“Can I just use the bed?” I asked, hating the sudden dryness of my mouth. The nurse raised her eyes to look at me. She cocked her head, a wordless statement that she hadn’t quite heard me.
“I mean, the cafeteria won’t attend to students until recess,” I said. “And I really can’t go to class in this state. My head is pounding so hard I won’t grab anything they’re teaching. Please, I’d just like to use the bed for a while. Surely the headache will subside. It comes and goes everyday anyway.” I snuffled, gluing my handkerchief to my nose. Curse my runny nose.
The nurse raised her neatly trimmed eyebrows at me. “It comes and goes every day?”
“Yes?” I said. Why did she seem surprised?
“How long?”
“Two weeks,” I roughly estimated. I wanted out of this question and answer session. I needed a pill to quell this headache. And since I couldn’t have that, I could use a moment of undisturbed rest. Settling for less had become my thing anyway.
The nurse seemed genuinely scared. “And you don’t attend to it? Do you not care at all about your life, Victoria?”
My lips parted to let out an answer, but I sealed them shut. I would not tell my life story to a stranger. I’d visited the sickbay a number of times, and the nurse had been a staff for as long as I could remember, but I still considered her a stranger. And even if I managed to tell her my story, she would probably doubt its genuineness. And if she did believe every word, it wouldn’t change anything because she had no power to do anything. She could only sympathize with me. And I didn’t want that.
I pushed aside her inadvertently hurtful question and lay prone in bed. Sleep would find me and steal me away from the unbearable headache. Even though it would only last a moment, it would definitely be worth it.
Heavy eyelids glided over my eyes. The room and everything it held disappeared around me as I slipped out of consciousness.
“Victoria!” an indistinct voice called. A gentle tap on my shoulder followed almost immediately.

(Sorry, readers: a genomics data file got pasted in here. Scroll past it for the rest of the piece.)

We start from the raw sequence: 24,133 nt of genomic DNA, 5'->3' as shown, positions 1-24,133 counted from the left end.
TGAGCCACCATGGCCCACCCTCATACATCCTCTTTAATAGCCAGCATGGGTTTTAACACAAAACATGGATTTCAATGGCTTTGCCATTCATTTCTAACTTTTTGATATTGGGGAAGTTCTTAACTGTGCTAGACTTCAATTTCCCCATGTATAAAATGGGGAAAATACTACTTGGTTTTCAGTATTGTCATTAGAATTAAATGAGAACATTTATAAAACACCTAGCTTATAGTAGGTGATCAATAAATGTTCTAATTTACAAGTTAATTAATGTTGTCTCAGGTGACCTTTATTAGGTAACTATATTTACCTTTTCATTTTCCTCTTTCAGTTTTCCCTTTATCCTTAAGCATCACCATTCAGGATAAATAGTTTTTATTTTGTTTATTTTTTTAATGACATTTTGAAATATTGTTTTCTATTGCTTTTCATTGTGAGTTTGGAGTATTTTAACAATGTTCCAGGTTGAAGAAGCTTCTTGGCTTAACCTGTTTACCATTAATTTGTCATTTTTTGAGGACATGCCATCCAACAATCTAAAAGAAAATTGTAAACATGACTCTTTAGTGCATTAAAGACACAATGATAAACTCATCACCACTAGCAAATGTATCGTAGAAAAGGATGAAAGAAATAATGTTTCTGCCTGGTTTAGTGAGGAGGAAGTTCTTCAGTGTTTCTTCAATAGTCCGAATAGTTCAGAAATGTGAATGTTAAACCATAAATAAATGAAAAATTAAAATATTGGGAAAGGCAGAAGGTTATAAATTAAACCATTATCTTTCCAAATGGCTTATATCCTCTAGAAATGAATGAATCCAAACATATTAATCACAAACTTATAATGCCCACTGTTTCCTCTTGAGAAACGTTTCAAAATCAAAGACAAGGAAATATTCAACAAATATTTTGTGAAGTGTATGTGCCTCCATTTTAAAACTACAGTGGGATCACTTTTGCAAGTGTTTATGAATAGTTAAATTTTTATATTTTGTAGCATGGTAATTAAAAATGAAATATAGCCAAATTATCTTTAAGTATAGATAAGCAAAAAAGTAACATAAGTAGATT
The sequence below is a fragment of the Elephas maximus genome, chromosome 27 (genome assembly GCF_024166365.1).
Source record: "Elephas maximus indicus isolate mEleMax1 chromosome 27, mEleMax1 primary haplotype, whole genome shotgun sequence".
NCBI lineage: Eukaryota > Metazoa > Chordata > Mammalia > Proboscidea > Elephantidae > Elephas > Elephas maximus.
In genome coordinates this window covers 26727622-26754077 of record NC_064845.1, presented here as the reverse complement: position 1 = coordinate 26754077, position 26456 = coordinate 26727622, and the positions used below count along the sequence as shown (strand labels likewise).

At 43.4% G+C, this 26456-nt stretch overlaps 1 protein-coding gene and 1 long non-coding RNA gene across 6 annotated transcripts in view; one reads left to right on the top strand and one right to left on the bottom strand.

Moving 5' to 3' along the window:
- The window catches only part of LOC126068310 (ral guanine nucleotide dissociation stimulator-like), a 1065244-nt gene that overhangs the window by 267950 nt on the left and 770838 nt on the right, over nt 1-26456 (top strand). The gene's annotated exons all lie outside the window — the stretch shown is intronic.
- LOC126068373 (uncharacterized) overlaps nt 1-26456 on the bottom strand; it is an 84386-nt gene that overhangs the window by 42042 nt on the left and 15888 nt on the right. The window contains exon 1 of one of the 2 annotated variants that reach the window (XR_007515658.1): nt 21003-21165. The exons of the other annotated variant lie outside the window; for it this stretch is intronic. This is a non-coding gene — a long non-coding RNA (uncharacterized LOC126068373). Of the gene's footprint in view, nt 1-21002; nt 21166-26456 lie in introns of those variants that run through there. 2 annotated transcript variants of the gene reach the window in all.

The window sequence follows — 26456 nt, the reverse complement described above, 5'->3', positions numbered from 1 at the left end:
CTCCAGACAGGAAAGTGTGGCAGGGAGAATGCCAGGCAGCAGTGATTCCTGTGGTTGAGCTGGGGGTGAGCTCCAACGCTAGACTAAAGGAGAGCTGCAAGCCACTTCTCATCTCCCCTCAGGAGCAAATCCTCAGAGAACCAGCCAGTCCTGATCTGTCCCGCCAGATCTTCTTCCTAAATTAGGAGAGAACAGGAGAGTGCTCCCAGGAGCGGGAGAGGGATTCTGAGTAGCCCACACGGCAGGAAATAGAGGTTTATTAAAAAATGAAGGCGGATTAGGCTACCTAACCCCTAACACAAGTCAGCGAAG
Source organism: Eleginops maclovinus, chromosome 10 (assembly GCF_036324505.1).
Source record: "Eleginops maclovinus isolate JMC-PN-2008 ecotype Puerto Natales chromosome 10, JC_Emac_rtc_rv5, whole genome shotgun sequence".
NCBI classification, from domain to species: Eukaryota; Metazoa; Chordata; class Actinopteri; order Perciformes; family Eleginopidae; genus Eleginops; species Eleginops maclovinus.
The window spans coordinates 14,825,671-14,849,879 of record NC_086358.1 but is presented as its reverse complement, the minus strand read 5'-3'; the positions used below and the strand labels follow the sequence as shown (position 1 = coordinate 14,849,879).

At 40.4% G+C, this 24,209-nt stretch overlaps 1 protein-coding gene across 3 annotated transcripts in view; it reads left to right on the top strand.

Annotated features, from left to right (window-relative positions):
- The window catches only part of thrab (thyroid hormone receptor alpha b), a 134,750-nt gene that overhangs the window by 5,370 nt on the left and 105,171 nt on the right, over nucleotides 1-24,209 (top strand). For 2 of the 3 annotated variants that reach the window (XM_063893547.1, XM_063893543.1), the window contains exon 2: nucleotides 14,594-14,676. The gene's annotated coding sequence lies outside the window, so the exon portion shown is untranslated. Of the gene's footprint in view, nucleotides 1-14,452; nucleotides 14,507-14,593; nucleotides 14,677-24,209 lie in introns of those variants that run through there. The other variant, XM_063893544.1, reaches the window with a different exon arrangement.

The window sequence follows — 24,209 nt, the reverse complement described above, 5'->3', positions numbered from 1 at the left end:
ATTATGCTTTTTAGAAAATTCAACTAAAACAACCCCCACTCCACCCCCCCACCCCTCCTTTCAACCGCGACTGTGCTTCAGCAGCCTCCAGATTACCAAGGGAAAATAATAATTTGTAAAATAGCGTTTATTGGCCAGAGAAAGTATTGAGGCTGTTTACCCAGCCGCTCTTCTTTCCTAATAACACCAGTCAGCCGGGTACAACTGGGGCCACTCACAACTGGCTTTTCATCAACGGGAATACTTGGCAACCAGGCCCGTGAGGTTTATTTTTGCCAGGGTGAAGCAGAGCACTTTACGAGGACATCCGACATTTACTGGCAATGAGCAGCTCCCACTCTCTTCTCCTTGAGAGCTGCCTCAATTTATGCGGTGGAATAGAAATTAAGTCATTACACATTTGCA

The unrelenting pounding in my head and an emptiness in my stomach greeted me as I slid halfway into consciousness. My eyes lazied open and I saw the nurse standing beside me, an A4 sheet in her hand. How long had I been asleep? An hour? Two?
Handing the paper to me, she said, “The cafeteria will let you eat once you show them this permit.”
I bolted upright in bed and grabbed the paper, too eager to read its content.
To the cafeteria:
I know it is against the school rules to attend to students during this hour. But our students’ health is our priority. Please, kindly attend to Victoria Brown so she takes the drugs I have administered.
Stella Adewale
School nurse
Decorated with white and navy-blue stripes, just like my four in hand necktie and flare skirt, our school logo stood proud beneath the complementary close.
“Earth to Victoria?” Fingers snapped between my eyes, flaunting purple polish on artificial nails.
“Thank you,” I said, grinning.
***
My walk to the cafeteria went undisturbed, save for the sun’s ruthless intensity and my sneezing and snuffling. I felt like a walking tank of boiling water. Actually, saying I walked would paint a wrong picture of the situation. I didn’t walk. I tottered.
It stunned me how my health had deteriorated in the blink of an eye. Hadn’t I walked to school this morning in near-perfect health, with fatigue and headache being the only exception? Why then did I feel so sick all of a sudden, unable to take one step without faltering?
As though my sudden sickness couldn’t ruin my day on its own, Sir Aaron’s voice pierced my eardrums, bringing my struggle of a walk to an abrupt intermission. “Hey, you!”
My insides churned at the menace in his high-pitched voice. The very same voice policemen reserved for catching thieves red-handed. Why did it have to be Sir Aaron of all people? This man had a face of stone and a heart of rock. To top it all, he had a voice that could melt iron.
Holding my hands behind my back, I turned to face my least favorite teacher. “Good morning, Sir.”
“It’s barely even eleven and you’re already loitering,” he said. “Is this the example you’re setting for your juniors?”
With every word he spat out, my stomach tightened. I craved to be away from him so I could finally breathe fresh air. I could feel my blood getting hotter by the second. No, I don’t mean it as an idiomatic expression. Literally, I could feel the hotness of my blood, a sickening feeling that had only arrived a moment or two ago. I blamed the orb of fury burning intensely above me.
Too sick to speak to the man before me, I presented the nurse’s permit in his face, silencing him. Hopefully, for good. His quietude stretched over a few moments. And in this little time, my headache seemed to aggravate.
Plucking the note out of my grasp, Sir Aaron drew it close to his rather wrinkled eyes. After a moment too long, he said, “Hmm. Sorry about your ill health.”